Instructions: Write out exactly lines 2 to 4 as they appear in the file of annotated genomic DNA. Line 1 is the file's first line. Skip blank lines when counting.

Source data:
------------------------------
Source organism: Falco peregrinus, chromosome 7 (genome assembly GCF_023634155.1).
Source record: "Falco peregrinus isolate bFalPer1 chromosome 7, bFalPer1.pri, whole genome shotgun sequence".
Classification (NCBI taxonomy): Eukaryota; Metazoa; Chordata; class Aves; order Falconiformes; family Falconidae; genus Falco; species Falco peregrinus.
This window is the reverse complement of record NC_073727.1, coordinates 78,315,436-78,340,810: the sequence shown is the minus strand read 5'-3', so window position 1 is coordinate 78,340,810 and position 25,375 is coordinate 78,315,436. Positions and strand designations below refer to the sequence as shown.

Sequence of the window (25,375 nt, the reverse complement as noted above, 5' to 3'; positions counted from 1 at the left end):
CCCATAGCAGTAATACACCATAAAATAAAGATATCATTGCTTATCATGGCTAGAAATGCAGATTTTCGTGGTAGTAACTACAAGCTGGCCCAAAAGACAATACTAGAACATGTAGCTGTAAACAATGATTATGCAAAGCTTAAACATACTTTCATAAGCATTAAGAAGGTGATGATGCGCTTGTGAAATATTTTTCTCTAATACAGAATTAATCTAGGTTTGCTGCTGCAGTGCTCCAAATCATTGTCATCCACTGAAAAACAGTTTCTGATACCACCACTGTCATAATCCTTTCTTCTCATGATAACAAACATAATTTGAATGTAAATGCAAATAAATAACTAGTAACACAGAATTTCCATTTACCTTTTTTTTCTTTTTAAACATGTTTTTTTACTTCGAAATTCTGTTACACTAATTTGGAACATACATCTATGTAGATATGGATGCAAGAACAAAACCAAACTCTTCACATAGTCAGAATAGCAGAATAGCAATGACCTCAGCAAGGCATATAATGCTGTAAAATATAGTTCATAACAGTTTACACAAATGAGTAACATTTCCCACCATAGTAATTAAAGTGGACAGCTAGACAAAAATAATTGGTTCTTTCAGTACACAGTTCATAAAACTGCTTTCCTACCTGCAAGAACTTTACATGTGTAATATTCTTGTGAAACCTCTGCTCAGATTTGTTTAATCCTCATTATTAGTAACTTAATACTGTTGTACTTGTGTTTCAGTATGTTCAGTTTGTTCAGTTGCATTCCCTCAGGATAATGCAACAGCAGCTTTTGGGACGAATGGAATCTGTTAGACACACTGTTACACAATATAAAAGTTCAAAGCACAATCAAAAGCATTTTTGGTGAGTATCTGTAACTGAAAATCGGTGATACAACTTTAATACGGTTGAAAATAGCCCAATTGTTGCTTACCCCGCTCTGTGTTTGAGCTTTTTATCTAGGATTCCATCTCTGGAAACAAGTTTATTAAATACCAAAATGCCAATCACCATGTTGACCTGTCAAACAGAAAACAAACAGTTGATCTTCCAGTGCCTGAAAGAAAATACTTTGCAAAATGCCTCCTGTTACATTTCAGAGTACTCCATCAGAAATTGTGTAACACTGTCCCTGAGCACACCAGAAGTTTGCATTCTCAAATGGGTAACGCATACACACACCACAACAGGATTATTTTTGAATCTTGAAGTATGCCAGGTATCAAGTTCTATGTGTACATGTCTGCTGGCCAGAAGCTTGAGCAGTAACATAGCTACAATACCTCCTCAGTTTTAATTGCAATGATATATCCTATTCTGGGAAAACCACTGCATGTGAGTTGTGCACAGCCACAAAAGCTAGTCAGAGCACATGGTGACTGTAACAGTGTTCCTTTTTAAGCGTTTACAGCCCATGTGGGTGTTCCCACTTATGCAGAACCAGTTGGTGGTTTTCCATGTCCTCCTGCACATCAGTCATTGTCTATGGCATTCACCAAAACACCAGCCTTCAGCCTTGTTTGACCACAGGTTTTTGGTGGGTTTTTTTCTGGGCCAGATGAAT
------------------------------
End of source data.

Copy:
Source record: "Falco peregrinus isolate bFalPer1 chromosome 7, bFalPer1.pri, whole genome shotgun sequence".
Classification (NCBI taxonomy): Eukaryota; Metazoa; Chordata; class Aves; order Falconiformes; family Falconidae; genus Falco; species Falco peregrinus.
This window is the reverse complement of record NC_073727.1, coordinates 78,315,436-78,340,810: the sequence shown is the minus strand read 5'-3', so window position 1 is coordinate 78,340,810 and position 25,375 is coordinate 78,315,436. Positions and strand designations below refer to the sequence as shown.